Added a related incarnation of the argument for distributive categories

Dario Stein

]]>Note that convex powerset of distributions monad is not commutative.

]]>Sorry, taking it back again.

karlin

]]>Revert

karlin

]]>I’m pretty sure you need symmetry, or at least a braiding, to get Eckmann-Hilton. I’m not sure whether commutative monoids really make sense in a merely braiding monoidal category.

karlin

]]>I’m pretty sure you need symmetry, or at least a braiding, to get Eckmann-Hilton. I’m not sure whether commutative monoids really make sense in a merely braiding monoidal category.

karlin

]]>Added link to exchange law

Anonymous

]]>added pointer to:

Univalent Foundations Project, Thm. 2.1.6 in:

*Homotopy Type Theory – Univalent Foundations of Mathematics*2013 (web, pdf)Kristina Sojakova,

*Syllepsis in Homotopy Type Theory*, 2021 (pdf)

added pointer to:

- Tomer Schlank, Lior Yanovski,
*The ∞-Categorical Eckmann-Hilton Argument*, Algebr. Geom. Topol. 19 (2019) 3119-3170 (arXiv:1808.06006, doi:10.2140/agt.2019.19.3119)

added pointer to the original argument

- Beno Eckmann, Peter Hilton, Theorem 1.12:
*Structure maps in group theory*, Fundamenta Mathematicae 50 (1961), 207-221 (doi:10.4064/fm-50-2-207-221)

reviewed (somewhat imperfectly!?) in:

- Beno Eckmann, Peter Hilton, Theorem 5.4.2 in:
*Group-like structures in general categories I multiplications and comultiplications*, Math. Ann. 145, 227–255 (1962) (doi:10.1007/BF01451367)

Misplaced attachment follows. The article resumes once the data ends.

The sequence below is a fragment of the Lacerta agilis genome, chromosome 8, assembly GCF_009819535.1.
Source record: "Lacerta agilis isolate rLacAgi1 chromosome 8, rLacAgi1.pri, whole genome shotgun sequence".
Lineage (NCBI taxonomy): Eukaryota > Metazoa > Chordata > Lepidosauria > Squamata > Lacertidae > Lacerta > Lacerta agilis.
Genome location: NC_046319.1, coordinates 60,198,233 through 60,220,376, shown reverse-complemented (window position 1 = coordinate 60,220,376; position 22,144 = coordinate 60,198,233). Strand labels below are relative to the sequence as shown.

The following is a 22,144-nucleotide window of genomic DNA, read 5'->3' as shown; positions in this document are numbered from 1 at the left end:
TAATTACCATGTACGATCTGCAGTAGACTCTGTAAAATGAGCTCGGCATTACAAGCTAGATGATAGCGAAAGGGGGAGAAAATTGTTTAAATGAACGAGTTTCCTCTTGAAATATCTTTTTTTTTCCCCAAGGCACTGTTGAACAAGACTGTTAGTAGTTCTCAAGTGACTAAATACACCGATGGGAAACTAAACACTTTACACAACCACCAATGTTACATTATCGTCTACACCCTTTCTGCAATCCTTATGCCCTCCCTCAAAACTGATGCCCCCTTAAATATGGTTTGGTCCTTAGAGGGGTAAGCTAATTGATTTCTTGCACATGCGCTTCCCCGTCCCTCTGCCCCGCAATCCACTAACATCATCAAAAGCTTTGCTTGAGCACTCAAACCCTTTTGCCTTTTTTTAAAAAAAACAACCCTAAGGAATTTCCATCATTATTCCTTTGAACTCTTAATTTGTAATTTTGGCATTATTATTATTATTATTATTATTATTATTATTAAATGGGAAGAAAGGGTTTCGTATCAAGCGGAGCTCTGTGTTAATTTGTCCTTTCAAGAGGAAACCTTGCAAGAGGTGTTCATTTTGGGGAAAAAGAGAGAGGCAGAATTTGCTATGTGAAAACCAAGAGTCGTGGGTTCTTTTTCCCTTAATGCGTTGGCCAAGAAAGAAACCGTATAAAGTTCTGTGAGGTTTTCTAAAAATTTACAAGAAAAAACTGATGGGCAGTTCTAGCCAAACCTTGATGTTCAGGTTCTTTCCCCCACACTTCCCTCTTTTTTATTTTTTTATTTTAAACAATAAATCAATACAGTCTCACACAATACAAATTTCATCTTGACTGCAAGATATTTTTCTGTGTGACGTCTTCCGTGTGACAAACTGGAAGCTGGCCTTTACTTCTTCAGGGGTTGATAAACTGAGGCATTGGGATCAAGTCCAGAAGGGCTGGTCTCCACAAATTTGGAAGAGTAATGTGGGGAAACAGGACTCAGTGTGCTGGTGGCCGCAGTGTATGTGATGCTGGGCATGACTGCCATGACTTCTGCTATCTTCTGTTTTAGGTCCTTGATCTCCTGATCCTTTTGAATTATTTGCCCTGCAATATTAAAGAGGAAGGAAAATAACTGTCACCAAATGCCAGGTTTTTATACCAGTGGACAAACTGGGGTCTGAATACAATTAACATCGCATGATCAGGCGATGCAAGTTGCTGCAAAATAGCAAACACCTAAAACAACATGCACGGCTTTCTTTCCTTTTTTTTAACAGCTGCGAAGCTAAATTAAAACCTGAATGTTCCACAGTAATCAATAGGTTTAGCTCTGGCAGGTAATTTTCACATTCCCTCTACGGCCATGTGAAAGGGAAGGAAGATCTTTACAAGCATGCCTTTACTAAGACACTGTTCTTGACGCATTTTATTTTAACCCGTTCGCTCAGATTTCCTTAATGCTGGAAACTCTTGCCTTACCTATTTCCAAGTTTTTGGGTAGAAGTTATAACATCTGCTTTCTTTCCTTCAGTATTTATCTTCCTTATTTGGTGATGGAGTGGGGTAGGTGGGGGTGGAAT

Gives a trivial proof by string diagram.

Yuxi Liu

]]>A bit about two symmetric idempotent operations without units, which I often need to remind myself of. I am not sure if this goes here, but the proof is quite similar to the standard EH proof. Happy to move it somewhere else if need be.

]]>Thanks, Todd.

]]>Got rid of the redundancy noted in the (nForum) discussion.

]]>Getting back to the mathematical content, I don’t see why in step 2 in the proof (each operation preserves the other’s identity element) is needed. When I presented this proof to my class yesterday, someone asked about this, because it didn’t seem to be used further down. And it follows once you know the identities and the operations coincide, no? On Twitter, Eugenia suggested (something to the tune of) it might be to prove that the first binary operation (say) is a unital magma object internal to the category of unital magmas (though she phrased it as a monoid object in $Mon$).

]]>I think that you put too much emphasis on that

That’s no fair. I said several times that I’d rather give up this discussion here than insist on my point.

Your respons sounds like a non sequitur to me, so I think that we’re still talking past each other. (How insistent you are with a point is independent of how much emphasis that point puts on something.)

I don’t think that you have behaved unreasonably.

]]>Urs, I think incorporating common wisdom of many people in early phases of $n$lab is worthy its trouble in long run. Of course, nobody needs to sacrifice for it now or ever, but I do not feel that most of the discussions in past several bursts of discussions on technical background and organization of $n$lab were fruitless. On the contrary, with few notable exceptions.